Defense Secretary Chuck Hagel on Tuesday announced a potential 20 percent cut to his office and the staffs of combatant commanders over several years.
Hagel said budget cuts from sequestration may require a “20 percent across-the-top cut in our offices,” to begin in 2015 and be completed by 2019. The Defense secretary made the announcement at Naval Air Station in Jacksonville, Fla., as part of a three-day tour of military bases nationwide to address concerns about budget cuts resulting from sequestration.
"This is not a good way to do it," Hagel said. "You don't save any money at the front end when you [lay off] people. In fact, it costs you more money. It's just a dumb way to do things. Sequestration is an irresponsible deferral of policymaking. But we are where we are."
The cuts would take place across civilian and military offices; Hagel agreed to the reductions with Gen. Martin Dempsey, chairman of the Joint Chiefs of Staff.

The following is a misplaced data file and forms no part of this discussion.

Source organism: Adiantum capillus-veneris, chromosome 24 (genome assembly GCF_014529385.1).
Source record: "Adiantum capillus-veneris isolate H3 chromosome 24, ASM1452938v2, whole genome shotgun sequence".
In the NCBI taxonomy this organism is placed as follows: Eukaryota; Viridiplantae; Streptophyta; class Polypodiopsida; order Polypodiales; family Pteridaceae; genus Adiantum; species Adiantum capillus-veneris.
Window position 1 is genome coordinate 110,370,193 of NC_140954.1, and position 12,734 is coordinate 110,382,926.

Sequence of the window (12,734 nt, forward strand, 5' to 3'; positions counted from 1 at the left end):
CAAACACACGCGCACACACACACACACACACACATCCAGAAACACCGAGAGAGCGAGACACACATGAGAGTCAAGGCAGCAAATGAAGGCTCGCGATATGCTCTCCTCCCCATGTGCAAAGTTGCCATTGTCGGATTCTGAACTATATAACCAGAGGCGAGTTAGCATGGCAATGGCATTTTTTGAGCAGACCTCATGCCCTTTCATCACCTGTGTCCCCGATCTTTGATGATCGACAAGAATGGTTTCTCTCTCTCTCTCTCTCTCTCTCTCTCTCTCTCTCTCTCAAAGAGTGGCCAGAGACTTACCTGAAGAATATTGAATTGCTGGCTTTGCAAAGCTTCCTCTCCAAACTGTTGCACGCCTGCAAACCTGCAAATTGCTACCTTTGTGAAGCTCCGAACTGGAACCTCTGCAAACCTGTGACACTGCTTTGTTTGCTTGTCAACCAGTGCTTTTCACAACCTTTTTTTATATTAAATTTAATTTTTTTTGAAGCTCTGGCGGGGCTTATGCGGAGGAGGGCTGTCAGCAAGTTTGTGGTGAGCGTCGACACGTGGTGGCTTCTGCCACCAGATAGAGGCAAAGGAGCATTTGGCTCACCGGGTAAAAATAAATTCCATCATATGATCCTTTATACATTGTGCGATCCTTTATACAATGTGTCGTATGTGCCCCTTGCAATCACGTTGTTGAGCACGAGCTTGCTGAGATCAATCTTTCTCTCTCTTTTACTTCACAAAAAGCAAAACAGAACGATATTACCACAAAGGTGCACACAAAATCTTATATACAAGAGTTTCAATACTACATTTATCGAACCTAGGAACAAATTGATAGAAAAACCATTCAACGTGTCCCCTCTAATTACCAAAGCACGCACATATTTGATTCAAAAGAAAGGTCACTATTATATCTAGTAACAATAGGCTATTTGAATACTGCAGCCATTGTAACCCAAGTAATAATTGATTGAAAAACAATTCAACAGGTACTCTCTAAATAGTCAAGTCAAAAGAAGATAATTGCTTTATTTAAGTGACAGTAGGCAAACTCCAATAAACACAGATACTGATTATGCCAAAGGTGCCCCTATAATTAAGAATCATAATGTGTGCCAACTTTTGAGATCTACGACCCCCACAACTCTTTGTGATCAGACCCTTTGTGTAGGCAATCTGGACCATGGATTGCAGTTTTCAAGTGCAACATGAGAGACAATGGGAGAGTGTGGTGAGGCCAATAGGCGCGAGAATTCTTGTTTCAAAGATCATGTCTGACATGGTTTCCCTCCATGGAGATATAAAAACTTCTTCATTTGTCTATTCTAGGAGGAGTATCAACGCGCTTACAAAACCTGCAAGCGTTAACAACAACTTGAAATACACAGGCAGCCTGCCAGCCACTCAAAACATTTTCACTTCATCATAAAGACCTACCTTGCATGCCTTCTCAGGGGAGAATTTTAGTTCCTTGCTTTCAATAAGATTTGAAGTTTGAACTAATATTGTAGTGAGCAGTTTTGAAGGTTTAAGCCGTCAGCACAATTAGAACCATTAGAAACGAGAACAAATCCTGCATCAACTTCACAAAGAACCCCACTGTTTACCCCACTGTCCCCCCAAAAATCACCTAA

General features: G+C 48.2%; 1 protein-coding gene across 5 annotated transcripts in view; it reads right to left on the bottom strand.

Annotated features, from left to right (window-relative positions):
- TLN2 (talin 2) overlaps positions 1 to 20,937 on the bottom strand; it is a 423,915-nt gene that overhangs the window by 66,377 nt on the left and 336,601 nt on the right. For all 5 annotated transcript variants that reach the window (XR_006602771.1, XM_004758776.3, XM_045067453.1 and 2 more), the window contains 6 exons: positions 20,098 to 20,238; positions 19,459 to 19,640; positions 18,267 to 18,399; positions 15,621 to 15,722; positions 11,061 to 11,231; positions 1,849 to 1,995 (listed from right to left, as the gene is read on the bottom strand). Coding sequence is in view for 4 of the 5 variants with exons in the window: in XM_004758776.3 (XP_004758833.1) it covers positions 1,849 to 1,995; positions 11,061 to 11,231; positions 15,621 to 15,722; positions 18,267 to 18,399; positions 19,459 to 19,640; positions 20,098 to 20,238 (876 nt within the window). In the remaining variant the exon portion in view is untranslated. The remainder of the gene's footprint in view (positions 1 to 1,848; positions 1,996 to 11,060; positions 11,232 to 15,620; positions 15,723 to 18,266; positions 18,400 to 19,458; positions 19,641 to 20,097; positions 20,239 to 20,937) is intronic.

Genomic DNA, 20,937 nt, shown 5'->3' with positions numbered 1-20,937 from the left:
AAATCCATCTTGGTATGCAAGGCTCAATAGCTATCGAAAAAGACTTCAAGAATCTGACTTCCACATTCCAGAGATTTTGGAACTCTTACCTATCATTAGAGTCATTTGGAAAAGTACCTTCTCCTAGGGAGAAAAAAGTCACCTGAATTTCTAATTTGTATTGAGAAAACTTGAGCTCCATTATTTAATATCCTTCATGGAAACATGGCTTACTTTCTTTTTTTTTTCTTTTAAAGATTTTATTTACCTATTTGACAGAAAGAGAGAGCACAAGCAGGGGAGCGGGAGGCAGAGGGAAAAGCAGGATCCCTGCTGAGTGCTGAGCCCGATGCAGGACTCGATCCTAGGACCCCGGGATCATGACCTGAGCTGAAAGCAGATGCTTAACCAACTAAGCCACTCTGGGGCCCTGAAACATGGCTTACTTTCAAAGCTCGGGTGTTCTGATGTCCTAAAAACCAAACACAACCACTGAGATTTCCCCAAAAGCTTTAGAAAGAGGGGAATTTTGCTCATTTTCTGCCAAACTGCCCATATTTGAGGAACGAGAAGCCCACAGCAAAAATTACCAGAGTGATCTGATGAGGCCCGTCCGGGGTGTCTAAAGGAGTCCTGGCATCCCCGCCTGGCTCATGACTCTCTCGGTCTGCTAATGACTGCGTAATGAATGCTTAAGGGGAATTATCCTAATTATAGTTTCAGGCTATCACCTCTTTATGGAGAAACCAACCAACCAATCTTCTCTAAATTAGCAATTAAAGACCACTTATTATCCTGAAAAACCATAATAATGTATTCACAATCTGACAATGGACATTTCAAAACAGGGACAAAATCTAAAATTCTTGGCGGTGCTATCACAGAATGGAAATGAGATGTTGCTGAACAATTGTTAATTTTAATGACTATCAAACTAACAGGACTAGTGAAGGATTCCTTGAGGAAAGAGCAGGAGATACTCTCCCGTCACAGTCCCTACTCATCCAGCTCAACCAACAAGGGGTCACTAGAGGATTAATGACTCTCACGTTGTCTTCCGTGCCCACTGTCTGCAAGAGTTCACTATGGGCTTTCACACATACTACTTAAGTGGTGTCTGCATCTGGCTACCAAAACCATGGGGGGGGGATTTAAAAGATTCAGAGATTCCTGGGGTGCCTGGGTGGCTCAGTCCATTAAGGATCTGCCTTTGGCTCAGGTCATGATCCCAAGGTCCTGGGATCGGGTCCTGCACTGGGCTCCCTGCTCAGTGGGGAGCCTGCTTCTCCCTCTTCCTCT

Hagel said he has not seen “hopeful signs” that Congress will reach agreement on an alternative to sequestration, which is scheduled to last 10 years. He warned that in the future, retirement benefits and health care could take a hit in order to reach reduced budget levels.
“Everyone’s got to do their part,” Hagel said.
Last week, Hagel said civilian layoffs would likely begin in fiscal 2014.
“DoD is hoping to avoid furloughs of civilian personnel in fiscal year 2014,” Hagel wrote in a letter to the Senate Armed Services Committee, “but the department might have to consider mandatory reductions in force.”
At a stop at Fort Bragg in North Carolina Monday, Hagel said he cannot effectively do his job by considering the possibilities of restored funding.
“You can't lead based on hope and thinking and maybes,” he told the Army personnel. “You have a responsibility of leading just as each of you do with the reality of what's in front of you, and you do the best you can to prepare your institution.”
Regarding the present situation, Hagel added “furloughs were the last thing I wanted to do,” but kept open the possibility that “maybe we can do better than 11 days” of unpaid leave in fiscal 2013.